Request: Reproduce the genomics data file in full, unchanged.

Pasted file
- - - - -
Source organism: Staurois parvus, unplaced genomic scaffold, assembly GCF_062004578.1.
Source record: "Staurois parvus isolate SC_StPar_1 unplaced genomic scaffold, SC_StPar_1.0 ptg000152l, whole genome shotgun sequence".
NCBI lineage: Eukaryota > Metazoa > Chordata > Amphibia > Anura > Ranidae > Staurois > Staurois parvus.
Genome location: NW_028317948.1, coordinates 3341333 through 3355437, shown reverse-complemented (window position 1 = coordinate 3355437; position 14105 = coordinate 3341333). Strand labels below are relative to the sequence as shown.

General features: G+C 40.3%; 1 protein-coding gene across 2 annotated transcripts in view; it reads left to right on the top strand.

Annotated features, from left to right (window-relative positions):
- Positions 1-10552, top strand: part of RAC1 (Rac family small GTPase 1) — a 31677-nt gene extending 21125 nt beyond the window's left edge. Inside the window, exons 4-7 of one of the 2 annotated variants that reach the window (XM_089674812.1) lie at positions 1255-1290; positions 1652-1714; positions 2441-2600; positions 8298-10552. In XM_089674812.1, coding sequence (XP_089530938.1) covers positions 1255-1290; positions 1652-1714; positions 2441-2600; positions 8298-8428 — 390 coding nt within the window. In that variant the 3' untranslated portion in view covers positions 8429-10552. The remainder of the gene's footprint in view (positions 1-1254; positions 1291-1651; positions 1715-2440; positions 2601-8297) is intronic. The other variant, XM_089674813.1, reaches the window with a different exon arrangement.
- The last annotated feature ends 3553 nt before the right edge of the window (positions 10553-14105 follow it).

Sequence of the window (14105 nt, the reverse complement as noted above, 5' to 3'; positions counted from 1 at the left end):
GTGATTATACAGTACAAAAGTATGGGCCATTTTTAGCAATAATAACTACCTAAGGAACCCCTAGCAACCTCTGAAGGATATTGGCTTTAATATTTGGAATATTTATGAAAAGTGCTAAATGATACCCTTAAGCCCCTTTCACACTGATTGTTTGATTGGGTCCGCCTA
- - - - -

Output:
Source organism: Staurois parvus, unplaced genomic scaffold, assembly GCF_062004578.1.
Source record: "Staurois parvus isolate SC_StPar_1 unplaced genomic scaffold, SC_StPar_1.0 ptg000152l, whole genome shotgun sequence".
NCBI lineage: Eukaryota > Metazoa > Chordata > Amphibia > Anura > Ranidae > Staurois > Staurois parvus.
Genome location: NW_028317948.1, coordinates 3341333 through 3355437, shown reverse-complemented (window position 1 = coordinate 3355437; position 14105 = coordinate 3341333). Strand labels below are relative to the sequence as shown.

General features: G+C 40.3%; 1 protein-coding gene across 2 annotated transcripts in view; it reads left to right on the top strand.

Annotated features, from left to right (window-relative positions):
- Positions 1-10552, top strand: part of RAC1 (Rac family small GTPase 1) — a 31677-nt gene extending 21125 nt beyond the window's left edge. Inside the window, exons 4-7 of one of the 2 annotated variants that reach the window (XM_089674812.1) lie at positions 1255-1290; positions 1652-1714; positions 2441-2600; positions 8298-10552. In XM_089674812.1, coding sequence (XP_089530938.1) covers positions 1255-1290; positions 1652-1714; positions 2441-2600; positions 8298-8428 — 390 coding nt within the window. In that variant the 3' untranslated portion in view covers positions 8429-10552. The remainder of the gene's footprint in view (positions 1-1254; positions 1291-1651; positions 1715-2440; positions 2601-8297) is intronic. The other variant, XM_089674813.1, reaches the window with a different exon arrangement.
- The last annotated feature ends 3553 nt before the right edge of the window (positions 10553-14105 follow it).

Sequence of the window (14105 nt, the reverse complement as noted above, 5' to 3'; positions counted from 1 at the left end):
GTGATTATACAGTACAAAAGTATGGGCCATTTTTAGCAATAATAACTACCTAAGGAACCCCTAGCAACCTCTGAAGGATATTGGCTTTAATATTTGGAATATTTATGAAAAGTGCTAAATGATACCCTTAAGCCCCTTTCACACTGATTGTTTGATTGGGTCCGCCTA